Can Revision Rhinoplasty Strengthen a Weak Nose and Resuspend Nasal Skin?

My doctor broke and rasped my nasal bones, shaved down the septum too much and removed the distalend of the ULC.He also trimmed 4mm off the cephalic LLcartilage and sutured them together.My bridge and tip are now VERY thin (collapsed nasal valves),tip is upturned a little bit and the overall nose is too small and deprojected. I noticed that much of the skin that was supported by the big nose is now loose. Can a revision strengthen the weak bridge and tip as well resuspend the nasal skin?

Doctor Answers (6)

Revision of over-resected nose

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The features you describe can be corrected with structural grafting of the nose to improve both the appearance and function of the nose.


Seattle Facial Plastic Surgeon
5.0 out of 5 stars 145 reviews

Revision Rhinoplasty to Strengthen Nose and Suspend Skin

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The goal is to establish structural support and normal contour of the underlying bones and cartilages. In 35 years of doing rhinoplasties, 60%  of which are revisions, I've found the that skin will "suspend" after restoring nasal balance.

Richard W. Fleming, MD
Beverly Hills Facial Plastic Surgeon
5.0 out of 5 stars 15 reviews

Revision rhinoplasty to strengthen nose and resuspend nose skin

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Revision rhinoplasty can be performed to improve the support to the nose after a previous rhinoplasty. This is often done using cartilage grafting techniques. Enlarging the nose can help with the excess skin problem.

It's not clear how long ago your surgery was. It can take quite a bit of time (at least 1-2 years in many cases) for the skin to redrape. Other variables are your skin thickness and age. Thinner skin shrink wraps faster than thick skin. Younger skin shrink wraps better than older skin.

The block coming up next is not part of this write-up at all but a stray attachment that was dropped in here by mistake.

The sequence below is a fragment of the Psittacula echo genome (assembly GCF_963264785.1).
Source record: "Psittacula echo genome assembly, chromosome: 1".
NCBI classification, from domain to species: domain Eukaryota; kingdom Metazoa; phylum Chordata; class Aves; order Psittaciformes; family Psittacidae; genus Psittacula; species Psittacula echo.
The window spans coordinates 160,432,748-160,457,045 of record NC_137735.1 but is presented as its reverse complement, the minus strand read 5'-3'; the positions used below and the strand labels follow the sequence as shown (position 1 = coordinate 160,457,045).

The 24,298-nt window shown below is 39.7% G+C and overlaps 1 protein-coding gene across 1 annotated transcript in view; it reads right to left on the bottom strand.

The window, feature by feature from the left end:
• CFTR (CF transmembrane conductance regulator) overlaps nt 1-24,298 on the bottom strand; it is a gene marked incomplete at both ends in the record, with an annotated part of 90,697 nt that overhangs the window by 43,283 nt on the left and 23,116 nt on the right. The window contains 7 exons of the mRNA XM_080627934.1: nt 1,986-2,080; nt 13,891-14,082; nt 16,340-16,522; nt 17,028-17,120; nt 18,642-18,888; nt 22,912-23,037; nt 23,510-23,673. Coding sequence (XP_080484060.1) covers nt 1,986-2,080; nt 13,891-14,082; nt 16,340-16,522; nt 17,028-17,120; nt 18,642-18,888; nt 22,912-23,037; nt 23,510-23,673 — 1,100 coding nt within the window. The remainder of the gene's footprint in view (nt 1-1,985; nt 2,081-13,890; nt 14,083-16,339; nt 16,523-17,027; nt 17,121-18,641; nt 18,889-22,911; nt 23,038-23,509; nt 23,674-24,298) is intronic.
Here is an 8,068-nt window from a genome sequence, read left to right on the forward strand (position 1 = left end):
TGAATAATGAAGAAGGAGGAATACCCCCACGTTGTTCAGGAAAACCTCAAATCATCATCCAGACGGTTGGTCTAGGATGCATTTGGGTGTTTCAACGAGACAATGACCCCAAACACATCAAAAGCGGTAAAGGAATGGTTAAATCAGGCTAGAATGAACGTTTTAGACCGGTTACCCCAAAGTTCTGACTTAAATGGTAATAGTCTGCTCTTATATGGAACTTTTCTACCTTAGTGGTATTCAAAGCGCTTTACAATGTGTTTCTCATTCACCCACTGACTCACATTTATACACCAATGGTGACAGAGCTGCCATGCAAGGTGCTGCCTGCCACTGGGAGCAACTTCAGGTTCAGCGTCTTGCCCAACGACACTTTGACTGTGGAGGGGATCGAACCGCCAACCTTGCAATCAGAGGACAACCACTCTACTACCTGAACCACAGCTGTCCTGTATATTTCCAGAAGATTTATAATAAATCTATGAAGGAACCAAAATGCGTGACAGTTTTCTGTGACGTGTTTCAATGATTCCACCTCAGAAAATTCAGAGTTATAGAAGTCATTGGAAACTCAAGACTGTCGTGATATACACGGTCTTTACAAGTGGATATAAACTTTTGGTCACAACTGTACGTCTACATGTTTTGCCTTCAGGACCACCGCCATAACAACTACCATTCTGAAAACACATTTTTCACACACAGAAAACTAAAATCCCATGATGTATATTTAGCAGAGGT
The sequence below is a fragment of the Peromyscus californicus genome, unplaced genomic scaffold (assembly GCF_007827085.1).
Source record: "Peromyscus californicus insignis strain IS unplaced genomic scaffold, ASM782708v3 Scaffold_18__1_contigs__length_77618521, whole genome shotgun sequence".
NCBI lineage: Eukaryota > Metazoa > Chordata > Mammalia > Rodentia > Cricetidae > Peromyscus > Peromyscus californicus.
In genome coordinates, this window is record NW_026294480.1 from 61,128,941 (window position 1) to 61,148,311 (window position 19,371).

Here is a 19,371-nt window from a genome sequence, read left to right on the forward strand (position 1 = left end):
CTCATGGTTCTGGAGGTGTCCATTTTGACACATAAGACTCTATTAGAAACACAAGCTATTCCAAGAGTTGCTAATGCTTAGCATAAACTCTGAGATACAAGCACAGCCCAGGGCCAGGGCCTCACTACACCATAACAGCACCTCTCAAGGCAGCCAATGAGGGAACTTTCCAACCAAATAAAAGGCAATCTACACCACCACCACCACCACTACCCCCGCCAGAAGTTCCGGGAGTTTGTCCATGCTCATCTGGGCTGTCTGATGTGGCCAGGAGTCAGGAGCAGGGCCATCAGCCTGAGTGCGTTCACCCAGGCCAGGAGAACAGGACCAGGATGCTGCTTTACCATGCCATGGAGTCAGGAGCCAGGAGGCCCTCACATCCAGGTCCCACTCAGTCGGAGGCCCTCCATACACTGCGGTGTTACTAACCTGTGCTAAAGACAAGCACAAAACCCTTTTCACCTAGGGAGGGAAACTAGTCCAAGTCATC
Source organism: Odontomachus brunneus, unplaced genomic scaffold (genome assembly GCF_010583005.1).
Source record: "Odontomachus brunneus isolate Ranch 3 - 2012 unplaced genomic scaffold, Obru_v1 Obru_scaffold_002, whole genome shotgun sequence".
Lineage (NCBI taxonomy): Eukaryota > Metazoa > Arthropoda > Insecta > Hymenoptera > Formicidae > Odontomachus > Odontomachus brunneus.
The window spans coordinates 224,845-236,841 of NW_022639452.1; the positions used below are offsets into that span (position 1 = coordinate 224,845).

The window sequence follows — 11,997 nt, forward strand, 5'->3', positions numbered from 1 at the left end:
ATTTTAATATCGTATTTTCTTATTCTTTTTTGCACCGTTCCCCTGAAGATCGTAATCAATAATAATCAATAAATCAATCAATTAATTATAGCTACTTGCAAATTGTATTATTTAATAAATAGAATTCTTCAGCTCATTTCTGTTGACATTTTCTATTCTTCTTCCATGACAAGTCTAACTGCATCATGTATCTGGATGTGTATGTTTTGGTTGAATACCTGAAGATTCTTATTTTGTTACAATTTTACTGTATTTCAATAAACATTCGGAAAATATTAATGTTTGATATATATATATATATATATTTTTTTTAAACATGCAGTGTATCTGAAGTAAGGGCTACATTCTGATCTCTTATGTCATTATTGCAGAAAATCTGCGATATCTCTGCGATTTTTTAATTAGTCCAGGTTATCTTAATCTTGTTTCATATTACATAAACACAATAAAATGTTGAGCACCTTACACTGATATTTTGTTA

Thomas A. Lamperti, MD
Seattle Facial Plastic Surgeon
5.0 out of 5 stars 15 reviews

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The key to revision rhinoplasty is restoring strength and support

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Most often what we do in revision rhinoplasty is to restore or add structure and strength by using grafts of your own cartilage. This helps support the nasal soft tissue, including the skin and improve the nasal airway. You should seek a specialist in revision rhinoplasty to discuss your desires. It helps of you bring your operative report and old photos so your new doctor can see what happened and why.

Steven J. Pearlman, MD
New York Facial Plastic Surgeon
5.0 out of 5 stars 40 reviews

Revision Reduction Rhinoplasty and Skin Excess

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Without a photo it is very difficult to give you a specific answer, however, taking away too much cartilage from a larger nose can leave you with a small framework and too much skin.  It is always better to have a slightly larger, well shaped nose than a too small, unrefined nose. Thus, care must be taken in removing significant cartilage from even a large nose. Taking too much can leave you with the cosmetic issues you mentioned as well as breathing difficulties.

The treatment is a revision rhinoplasty with the use of additional cartilage to help rebuild the underlying structure and help restore form to the skin.  The cartilage can also help to rebuild the underlying airway and restore patency to your breathing.  See a surgeon with experience in this field as you do not want to have to undergo any more surgeries than absolutely necessary.

Best of luck

Vincent Marin, MD, FACS

Vincent P. Marin, MD
San Diego Plastic Surgeon
5.0 out of 5 stars 26 reviews

Revision Rhinoplasty

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It depend on what needs to be done to the bridge. If you need a graft then the skin will redrape better. ou also need lots of work on the nasal valves collapse, with spreader grafts.

Consult a reutable board certified plastic surgeon ( American Board of Plastic Surgery) and discuss the problems , how to solve them and what are the risks.

Samir Shureih, MD
Baltimore Plastic Surgeon

These answers are for educational purposes and should not be relied upon as a substitute for medical advice you may receive from your physician. If you have a medical emergency, please call 911. These answers do not constitute or initiate a patient/doctor relationship.